Social media platforms – Facebook, Twitter, Instagram and others – are a regular part of daily life for many Americans. These platforms are used for both personal and professional reasons, to showcase videos and photographs, share jokes and life events, and build a professional network. The general population now has access to a wide audience unlike any other time in our history. What some may not realize, however, is that social media platforms can be a double-edged sword because it allows the audience for shared personal information can include people who want to use it against us. This is often the case in divorce.
Social media evidence
Attorneys in many fields use social media posts as evidence. For family law attorneys, social media can provide a treasure trove of otherwise private information that can impact custody of children, alimony and other important issues in divorce.
What not to post
For everyone on social media, the best course of action is to avoid doing anything that could be potentially viewed as “inappropriate.” However, what’s inappropriate to one party may not be inappropriate to another.
Divorced parties, or those contemplating divorce, should follow a general rule of thumb and avoid posting:
- Defaming information about your spouse (or ex-spouse)
- Information or comments (good or bad) about your divorce
- Pictures that augment a false version of your reality
- Videos that augment a false version of your financial status
- Information that may undermine your ability to parent
These guidelines should be followed by those close to the divorcing parties as well. Parents, siblings, new significant others and close friends’ social media posts can all end up under a microscope and can come back to haunt the divorcing parties in court proceedings. This can even be true after the divorce is complete. One of the most common uses of social media evidence emerges after the divorce is over to demonstrate a former spouse receiving alimony is living with a new significant other, which could terminate alimony.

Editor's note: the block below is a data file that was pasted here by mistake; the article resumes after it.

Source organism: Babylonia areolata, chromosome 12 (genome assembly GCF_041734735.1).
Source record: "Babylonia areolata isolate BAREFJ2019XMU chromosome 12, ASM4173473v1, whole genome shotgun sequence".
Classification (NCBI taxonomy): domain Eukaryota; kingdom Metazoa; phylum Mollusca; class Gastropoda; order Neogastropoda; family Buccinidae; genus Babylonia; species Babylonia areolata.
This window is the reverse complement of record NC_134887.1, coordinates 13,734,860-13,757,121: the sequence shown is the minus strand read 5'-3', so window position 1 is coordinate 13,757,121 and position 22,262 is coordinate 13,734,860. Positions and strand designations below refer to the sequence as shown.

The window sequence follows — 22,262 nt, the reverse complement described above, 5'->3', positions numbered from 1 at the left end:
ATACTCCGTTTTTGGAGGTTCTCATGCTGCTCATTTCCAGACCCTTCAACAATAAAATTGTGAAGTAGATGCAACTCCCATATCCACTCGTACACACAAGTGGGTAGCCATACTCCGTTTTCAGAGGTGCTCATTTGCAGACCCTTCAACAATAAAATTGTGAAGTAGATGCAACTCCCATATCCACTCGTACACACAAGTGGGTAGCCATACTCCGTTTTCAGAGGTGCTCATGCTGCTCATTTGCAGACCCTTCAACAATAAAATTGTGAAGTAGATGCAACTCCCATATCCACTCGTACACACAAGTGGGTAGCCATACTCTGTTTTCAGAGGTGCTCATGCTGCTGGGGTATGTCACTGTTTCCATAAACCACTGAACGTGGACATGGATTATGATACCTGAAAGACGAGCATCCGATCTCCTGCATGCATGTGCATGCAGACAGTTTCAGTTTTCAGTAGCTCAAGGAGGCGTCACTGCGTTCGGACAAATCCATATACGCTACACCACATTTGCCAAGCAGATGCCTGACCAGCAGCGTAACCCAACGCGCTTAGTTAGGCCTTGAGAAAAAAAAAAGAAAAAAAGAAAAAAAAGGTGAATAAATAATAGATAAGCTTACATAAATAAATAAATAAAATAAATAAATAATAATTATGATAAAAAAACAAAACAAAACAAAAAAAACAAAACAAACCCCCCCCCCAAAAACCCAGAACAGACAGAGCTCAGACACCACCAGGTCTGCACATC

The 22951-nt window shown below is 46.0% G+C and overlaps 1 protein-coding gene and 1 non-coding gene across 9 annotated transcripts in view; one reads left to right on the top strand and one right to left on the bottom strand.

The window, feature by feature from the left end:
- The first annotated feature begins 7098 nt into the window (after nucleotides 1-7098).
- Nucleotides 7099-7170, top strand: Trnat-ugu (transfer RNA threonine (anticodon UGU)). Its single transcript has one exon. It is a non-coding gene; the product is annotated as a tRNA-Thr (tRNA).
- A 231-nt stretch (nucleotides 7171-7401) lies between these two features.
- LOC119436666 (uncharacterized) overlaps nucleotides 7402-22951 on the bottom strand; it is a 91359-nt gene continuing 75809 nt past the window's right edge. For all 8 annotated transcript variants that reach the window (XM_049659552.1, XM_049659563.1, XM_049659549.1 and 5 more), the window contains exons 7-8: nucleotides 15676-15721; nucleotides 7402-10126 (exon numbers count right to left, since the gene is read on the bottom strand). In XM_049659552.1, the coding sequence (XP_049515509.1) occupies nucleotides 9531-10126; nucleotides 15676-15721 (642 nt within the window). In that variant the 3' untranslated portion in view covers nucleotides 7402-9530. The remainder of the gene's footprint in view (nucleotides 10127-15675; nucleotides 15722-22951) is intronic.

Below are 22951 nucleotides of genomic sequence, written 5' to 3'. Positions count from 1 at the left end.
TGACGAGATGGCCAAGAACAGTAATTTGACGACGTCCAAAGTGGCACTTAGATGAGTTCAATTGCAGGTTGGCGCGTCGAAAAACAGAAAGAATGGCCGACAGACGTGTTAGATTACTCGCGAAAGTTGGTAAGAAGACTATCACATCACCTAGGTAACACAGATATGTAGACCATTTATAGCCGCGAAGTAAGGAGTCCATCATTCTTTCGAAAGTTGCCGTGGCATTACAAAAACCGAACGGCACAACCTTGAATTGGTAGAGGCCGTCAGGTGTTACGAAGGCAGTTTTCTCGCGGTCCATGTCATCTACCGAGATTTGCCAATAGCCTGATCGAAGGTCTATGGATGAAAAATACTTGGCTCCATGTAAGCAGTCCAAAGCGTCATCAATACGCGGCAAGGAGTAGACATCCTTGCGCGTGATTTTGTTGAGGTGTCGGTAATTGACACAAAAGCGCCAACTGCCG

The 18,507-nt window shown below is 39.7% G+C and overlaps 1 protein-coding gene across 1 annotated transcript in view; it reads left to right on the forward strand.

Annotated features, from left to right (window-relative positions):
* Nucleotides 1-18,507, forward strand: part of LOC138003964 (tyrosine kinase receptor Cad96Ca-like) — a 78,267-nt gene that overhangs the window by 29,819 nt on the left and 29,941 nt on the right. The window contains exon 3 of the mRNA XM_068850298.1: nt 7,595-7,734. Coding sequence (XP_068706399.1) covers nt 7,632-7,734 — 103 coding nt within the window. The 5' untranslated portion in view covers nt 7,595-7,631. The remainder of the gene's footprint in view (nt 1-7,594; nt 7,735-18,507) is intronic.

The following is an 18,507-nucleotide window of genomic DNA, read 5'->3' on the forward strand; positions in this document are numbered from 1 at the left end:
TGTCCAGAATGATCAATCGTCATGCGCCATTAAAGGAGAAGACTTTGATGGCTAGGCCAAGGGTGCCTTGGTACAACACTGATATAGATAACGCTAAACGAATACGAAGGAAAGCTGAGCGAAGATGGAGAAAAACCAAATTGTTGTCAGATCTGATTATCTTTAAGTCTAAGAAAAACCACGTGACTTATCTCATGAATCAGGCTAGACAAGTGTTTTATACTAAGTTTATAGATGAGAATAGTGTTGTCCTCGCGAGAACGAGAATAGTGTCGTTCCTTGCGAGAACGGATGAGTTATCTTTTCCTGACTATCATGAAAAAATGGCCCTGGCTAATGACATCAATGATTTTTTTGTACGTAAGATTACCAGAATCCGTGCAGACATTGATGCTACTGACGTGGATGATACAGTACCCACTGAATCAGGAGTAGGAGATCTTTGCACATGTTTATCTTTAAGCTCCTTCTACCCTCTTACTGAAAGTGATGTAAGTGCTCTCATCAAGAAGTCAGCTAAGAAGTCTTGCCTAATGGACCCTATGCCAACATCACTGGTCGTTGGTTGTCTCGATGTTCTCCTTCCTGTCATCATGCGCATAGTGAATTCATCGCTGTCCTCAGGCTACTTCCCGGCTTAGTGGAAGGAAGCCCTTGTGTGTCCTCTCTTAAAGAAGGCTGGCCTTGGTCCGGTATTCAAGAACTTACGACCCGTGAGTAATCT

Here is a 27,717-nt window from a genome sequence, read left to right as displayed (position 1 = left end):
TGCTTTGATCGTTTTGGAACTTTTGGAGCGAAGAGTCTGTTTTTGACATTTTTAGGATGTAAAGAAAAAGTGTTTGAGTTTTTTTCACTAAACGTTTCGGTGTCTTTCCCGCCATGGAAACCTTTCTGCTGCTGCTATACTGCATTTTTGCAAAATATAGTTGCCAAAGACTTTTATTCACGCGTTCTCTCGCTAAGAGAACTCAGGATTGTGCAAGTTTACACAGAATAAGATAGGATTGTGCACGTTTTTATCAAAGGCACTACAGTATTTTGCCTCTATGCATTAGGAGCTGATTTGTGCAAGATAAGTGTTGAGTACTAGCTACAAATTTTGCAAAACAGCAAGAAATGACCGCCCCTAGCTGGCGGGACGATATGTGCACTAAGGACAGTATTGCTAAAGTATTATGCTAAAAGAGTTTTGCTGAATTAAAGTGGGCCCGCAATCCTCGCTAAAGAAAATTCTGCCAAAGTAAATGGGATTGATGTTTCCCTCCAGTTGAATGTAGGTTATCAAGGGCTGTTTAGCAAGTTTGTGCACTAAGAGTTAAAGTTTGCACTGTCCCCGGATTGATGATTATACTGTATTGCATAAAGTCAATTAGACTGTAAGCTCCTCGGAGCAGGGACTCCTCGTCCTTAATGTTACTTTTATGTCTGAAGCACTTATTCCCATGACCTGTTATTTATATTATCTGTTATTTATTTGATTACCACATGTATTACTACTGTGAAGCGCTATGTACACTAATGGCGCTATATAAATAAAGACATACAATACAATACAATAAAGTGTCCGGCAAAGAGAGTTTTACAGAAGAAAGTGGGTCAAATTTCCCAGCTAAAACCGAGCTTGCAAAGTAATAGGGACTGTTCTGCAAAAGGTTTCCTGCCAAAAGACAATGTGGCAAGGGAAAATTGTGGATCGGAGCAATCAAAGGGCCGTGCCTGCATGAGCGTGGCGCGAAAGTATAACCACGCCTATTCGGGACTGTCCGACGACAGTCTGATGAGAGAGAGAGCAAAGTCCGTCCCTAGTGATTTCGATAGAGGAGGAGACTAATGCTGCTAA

Tips for using social media amid a divorce
The decision to “go dark” from all social media can be difficult, especially for those who use it to stay in touch with friends and family across the country. If you plan on continuing to use social media during or after a divorce, there are a few ways to help mitigate potential problems. You can:
- Change your privacy settings to see who can view your posts
- Unfriend family or friends related to your ex
- Avoid engaging with your ex or their family or friends via messaging
Think first before posting
Although many divorce cases resolve through negotiation, mediation and agreement, some issues can be contentious. High conflict issues, such as custody and alimony, can cause divorcing spouse to search for a leg up in the negotiation, including turning to social media posts to boost their positions. Because of this, it’s important to be cognizant of every picture, video and status update you post on Facebook, Instagram, TikTok, Snapchat or any other social media platform.
If you find yourself hesitating, it is likely an indication you should refrain from making it public.